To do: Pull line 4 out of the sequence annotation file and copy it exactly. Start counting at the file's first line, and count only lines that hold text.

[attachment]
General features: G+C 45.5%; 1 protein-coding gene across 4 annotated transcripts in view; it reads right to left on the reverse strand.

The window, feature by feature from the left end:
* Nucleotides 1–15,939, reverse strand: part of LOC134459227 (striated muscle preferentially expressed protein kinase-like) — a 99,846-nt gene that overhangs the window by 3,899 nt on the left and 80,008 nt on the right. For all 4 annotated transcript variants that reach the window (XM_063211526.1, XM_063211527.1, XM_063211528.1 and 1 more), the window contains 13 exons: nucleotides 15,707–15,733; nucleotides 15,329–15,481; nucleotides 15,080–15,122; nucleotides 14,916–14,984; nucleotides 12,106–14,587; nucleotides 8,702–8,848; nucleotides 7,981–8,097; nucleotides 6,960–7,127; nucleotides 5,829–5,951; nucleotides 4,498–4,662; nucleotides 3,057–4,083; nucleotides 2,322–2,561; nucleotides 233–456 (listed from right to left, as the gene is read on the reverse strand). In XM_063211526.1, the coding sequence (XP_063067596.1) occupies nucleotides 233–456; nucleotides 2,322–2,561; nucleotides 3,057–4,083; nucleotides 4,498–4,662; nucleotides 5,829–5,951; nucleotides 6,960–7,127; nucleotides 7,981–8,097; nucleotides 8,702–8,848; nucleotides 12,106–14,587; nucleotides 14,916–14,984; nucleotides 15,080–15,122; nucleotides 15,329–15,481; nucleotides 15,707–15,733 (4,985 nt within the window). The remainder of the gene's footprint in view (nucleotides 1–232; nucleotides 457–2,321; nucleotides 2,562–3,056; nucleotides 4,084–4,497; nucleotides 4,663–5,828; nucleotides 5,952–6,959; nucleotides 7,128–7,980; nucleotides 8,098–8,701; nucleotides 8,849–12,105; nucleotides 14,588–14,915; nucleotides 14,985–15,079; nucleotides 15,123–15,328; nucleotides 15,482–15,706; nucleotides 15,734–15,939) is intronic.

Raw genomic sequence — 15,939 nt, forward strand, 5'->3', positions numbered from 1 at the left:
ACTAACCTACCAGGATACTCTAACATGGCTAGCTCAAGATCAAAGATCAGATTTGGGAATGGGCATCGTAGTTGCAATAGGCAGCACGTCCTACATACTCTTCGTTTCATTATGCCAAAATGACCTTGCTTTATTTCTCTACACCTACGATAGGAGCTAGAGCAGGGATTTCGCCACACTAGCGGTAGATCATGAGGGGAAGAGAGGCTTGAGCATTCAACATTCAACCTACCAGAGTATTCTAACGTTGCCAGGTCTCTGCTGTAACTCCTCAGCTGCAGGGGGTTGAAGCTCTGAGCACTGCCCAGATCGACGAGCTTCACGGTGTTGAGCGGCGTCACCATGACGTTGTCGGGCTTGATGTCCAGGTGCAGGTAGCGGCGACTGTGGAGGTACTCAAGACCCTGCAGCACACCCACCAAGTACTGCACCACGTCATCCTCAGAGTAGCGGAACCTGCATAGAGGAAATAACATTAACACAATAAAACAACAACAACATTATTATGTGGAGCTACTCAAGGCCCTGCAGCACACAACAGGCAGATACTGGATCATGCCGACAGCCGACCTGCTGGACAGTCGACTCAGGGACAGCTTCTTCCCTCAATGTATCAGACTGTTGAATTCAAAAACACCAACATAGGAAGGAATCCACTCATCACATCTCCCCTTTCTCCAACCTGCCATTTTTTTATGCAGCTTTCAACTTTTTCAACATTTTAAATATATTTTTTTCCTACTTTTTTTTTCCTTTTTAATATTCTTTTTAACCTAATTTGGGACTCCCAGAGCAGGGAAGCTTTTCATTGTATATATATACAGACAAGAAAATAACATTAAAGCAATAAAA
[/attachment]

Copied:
Raw genomic sequence — 15,939 nt, forward strand, 5'->3', positions numbered from 1 at the left: